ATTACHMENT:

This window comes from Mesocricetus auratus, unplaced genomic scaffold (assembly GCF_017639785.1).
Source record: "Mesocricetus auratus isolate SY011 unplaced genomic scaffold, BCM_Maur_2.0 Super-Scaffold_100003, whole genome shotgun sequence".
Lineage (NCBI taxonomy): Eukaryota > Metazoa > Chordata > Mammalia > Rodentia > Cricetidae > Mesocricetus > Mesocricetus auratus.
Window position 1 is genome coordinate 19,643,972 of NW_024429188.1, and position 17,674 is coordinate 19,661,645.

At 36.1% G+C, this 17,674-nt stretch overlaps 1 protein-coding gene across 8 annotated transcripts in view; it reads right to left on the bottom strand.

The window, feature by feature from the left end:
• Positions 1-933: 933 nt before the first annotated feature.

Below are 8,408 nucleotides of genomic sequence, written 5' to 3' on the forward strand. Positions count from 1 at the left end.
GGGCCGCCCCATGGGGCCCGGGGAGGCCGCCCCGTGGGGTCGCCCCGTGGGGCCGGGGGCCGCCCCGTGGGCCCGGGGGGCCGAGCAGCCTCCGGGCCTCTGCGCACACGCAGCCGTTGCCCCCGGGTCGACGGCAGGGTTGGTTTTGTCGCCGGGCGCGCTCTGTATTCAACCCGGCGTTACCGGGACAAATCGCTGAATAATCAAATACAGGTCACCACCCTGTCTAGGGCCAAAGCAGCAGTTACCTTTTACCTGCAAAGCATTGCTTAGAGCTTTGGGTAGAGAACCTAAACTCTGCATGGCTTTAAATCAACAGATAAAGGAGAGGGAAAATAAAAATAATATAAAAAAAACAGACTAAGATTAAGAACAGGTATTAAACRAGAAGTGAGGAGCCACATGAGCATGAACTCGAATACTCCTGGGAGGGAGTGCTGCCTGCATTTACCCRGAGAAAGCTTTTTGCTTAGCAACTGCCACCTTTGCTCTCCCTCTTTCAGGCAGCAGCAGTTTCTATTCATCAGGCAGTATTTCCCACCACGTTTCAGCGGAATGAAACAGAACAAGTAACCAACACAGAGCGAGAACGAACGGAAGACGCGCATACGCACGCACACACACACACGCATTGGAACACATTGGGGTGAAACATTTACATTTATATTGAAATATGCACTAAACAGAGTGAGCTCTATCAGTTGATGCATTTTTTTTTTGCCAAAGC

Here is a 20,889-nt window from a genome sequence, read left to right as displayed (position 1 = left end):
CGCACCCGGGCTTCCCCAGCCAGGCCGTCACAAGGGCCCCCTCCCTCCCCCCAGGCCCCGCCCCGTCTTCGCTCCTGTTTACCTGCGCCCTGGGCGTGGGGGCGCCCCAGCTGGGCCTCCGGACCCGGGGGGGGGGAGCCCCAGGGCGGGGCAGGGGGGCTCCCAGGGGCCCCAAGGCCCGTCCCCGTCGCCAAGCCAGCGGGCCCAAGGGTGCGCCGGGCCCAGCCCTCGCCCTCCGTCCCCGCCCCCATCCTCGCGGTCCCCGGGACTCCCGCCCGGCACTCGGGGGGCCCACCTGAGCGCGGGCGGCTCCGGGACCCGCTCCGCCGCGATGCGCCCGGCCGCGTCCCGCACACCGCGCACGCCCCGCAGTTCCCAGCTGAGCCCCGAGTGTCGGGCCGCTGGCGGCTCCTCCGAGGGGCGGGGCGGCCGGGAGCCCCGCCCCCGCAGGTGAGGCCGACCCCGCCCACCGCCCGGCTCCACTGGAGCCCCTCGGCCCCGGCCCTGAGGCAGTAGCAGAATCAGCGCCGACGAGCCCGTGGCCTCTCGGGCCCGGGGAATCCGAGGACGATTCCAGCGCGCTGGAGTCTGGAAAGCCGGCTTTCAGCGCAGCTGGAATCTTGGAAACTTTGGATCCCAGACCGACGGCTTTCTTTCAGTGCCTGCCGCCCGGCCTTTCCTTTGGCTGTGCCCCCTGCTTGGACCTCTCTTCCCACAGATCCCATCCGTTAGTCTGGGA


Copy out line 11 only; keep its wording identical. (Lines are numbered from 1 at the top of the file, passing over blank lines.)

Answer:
CGCACCCGGGCTTCCCCAGCCAGGCCGTCACAAGGGCCCCCTCCCTCCCCCCAGGCCCCGCCCCGTCTTCGCTCCTGTTTACCTGCGCCCTGGGCGTGGGGGCGCCCCAGCTGGGCCTCCGGACCCGGGGGGGGGGAGCCCCAGGGCGGGGCAGGGGGGCTCCCAGGGGCCCCAAGGCCCGTCCCCGTCGCCAAGCCAGCGGGCCCAAGGGTGCGCCGGGCCCAGCCCTCGCCCTCCGTCCCCGCCCCCATCCTCGCGGTCCCCGGGACTCCCGCCCGGCACTCGGGGGGCCCACCTGAGCGCGGGCGGCTCCGGGACCCGCTCCGCCGCGATGCGCCCGGCCGCGTCCCGCACACCGCGCACGCCCCGCAGTTCCCAGCTGAGCCCCGAGTGTCGGGCCGCTGGCGGCTCCTCCGAGGGGCGGGGCGGCCGGGAGCCCCGCCCCCGCAGGTGAGGCCGACCCCGCCCACCGCCCGGCTCCACTGGAGCCCCTCGGCCCCGGCCCTGAGGCAGTAGCAGAATCAGCGCCGACGAGCCCGTGGCCTCTCGGGCCCGGGGAATCCGAGGACGATTCCAGCGCGCTGGAGTCTGGAAAGCCGGCTTTCAGCGCAGCTGGAATCTTGGAAACTTTGGATCCCAGACCGACGGCTTTCTTTCAGTGCCTGCCGCCCGGCCTTTCCTTTGGCTGTGCCCCCTGCTTGGACCTCTCTTCCCACAGATCCCATCCGTTAGTCTGGGA